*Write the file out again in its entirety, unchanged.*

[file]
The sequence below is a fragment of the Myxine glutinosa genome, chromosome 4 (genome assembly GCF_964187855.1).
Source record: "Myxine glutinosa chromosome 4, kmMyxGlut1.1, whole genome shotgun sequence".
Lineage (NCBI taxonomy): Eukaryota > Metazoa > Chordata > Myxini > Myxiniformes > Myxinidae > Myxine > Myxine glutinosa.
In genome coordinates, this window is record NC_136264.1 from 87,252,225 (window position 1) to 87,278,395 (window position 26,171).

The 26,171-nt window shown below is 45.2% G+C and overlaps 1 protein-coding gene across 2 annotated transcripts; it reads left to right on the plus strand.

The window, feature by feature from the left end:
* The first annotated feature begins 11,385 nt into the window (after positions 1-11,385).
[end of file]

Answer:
The sequence below is a fragment of the Myxine glutinosa genome, chromosome 4 (genome assembly GCF_964187855.1).
Source record: "Myxine glutinosa chromosome 4, kmMyxGlut1.1, whole genome shotgun sequence".
Lineage (NCBI taxonomy): Eukaryota > Metazoa > Chordata > Myxini > Myxiniformes > Myxinidae > Myxine > Myxine glutinosa.
In genome coordinates, this window is record NC_136264.1 from 87,252,225 (window position 1) to 87,278,395 (window position 26,171).

The 26,171-nt window shown below is 45.2% G+C and overlaps 1 protein-coding gene across 2 annotated transcripts; it reads left to right on the plus strand.

The window, feature by feature from the left end:
* The first annotated feature begins 11,385 nt into the window (after positions 1-11,385).